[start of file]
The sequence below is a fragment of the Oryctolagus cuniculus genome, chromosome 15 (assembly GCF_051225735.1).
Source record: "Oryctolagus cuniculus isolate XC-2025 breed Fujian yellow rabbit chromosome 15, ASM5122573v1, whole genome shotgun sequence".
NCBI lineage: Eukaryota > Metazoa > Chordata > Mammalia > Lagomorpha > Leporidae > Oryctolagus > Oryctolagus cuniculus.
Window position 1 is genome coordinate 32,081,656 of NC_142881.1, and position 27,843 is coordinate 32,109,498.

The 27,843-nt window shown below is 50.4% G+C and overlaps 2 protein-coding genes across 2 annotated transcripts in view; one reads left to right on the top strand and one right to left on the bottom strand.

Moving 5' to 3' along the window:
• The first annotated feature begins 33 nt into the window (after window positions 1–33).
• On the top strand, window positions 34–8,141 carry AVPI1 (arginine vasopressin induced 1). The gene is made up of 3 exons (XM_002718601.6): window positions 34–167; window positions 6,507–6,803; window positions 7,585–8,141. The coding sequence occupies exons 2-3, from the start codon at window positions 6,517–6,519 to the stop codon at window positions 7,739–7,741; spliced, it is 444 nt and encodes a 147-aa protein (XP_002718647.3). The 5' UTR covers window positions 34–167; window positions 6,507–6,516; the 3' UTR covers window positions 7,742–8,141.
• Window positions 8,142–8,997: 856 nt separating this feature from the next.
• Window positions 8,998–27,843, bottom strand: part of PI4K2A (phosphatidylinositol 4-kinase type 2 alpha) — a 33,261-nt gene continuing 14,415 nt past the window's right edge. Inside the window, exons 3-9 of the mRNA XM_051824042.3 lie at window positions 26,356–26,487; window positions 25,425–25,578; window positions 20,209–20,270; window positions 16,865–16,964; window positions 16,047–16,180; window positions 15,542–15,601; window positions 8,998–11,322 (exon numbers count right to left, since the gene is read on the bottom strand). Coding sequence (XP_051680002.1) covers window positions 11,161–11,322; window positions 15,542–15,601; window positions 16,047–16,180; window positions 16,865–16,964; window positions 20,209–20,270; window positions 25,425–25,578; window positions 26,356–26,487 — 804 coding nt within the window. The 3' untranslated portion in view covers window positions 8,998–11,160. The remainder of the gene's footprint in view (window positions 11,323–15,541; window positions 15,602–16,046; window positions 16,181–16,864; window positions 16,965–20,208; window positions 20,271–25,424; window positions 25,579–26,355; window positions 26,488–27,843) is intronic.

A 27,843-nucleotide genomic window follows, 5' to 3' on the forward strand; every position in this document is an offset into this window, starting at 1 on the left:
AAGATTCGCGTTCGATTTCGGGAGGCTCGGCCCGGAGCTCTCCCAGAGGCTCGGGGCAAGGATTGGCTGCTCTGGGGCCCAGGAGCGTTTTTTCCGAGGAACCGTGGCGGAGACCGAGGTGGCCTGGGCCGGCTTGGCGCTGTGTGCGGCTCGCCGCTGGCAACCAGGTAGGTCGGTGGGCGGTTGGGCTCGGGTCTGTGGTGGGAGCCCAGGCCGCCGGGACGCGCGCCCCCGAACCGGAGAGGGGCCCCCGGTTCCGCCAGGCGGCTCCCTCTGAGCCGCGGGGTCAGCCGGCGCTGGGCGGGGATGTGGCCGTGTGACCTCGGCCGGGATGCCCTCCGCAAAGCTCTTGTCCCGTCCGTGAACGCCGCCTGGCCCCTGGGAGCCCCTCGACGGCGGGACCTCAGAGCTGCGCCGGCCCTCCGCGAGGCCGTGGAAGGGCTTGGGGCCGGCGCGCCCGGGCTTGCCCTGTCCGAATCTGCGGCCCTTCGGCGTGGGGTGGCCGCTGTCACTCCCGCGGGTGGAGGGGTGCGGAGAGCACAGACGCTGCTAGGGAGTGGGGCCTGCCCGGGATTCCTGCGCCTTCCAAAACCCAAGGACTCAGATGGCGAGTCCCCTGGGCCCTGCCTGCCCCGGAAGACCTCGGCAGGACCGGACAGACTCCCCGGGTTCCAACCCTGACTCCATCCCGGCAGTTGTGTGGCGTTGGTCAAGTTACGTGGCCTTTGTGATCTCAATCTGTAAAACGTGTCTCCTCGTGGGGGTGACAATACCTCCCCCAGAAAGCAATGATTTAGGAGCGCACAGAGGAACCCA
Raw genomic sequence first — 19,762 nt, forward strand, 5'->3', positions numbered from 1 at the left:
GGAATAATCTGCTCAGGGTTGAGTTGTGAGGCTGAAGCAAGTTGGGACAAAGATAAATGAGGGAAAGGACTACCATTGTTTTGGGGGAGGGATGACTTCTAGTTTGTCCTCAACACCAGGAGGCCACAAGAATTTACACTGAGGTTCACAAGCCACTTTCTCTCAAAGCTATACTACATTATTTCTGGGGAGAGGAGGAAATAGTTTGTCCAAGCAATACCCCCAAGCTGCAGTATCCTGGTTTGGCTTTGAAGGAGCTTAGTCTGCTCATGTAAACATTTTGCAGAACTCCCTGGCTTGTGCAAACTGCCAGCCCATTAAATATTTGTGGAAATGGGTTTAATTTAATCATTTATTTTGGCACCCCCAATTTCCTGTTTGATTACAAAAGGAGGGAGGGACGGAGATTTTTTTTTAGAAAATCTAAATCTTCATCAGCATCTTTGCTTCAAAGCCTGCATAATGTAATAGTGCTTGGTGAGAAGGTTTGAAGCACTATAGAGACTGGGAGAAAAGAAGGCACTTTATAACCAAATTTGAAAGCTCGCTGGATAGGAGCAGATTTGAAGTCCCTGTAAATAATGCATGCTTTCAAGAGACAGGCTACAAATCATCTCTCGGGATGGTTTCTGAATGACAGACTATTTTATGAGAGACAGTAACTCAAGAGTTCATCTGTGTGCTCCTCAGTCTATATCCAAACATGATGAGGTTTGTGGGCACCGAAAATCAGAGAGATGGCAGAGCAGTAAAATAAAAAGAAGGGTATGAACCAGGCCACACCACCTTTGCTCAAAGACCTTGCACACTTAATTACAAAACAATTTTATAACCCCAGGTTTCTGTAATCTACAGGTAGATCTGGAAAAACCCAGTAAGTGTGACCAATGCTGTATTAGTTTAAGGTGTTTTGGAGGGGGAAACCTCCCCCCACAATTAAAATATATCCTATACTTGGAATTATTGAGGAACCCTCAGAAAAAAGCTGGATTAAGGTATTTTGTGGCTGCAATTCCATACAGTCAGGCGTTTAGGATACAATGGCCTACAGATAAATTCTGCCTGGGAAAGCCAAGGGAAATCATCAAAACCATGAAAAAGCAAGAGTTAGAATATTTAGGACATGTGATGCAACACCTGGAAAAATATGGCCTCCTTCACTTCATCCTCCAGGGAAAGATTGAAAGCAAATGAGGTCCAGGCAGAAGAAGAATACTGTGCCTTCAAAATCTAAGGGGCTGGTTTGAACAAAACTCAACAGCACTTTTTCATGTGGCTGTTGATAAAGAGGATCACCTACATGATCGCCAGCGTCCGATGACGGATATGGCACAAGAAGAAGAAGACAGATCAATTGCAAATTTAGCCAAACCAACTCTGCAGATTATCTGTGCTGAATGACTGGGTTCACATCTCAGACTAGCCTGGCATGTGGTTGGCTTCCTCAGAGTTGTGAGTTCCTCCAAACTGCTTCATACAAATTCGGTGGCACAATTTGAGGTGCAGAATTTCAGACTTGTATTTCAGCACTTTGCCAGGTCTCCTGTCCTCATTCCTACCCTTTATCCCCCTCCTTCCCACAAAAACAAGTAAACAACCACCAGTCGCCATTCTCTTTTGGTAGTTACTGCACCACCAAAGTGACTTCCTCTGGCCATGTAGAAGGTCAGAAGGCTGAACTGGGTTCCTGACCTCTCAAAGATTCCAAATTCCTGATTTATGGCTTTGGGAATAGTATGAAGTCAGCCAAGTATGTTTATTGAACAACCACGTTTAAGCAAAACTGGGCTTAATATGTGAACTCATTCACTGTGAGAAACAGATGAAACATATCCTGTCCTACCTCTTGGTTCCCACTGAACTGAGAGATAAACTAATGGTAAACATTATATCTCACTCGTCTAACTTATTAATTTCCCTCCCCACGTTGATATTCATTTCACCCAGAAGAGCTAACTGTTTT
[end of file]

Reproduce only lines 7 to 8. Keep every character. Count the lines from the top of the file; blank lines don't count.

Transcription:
• The first annotated feature begins 33 nt into the window (after window positions 1–33).
• On the top strand, window positions 34–8,141 carry AVPI1 (arginine vasopressin induced 1). The gene is made up of 3 exons (XM_002718601.6): window positions 34–167; window positions 6,507–6,803; window positions 7,585–8,141. The coding sequence occupies exons 2-3, from the start codon at window positions 6,517–6,519 to the stop codon at window positions 7,739–7,741; spliced, it is 444 nt and encodes a 147-aa protein (XP_002718647.3). The 5' UTR covers window positions 34–167; window positions 6,507–6,516; the 3' UTR covers window positions 7,742–8,141.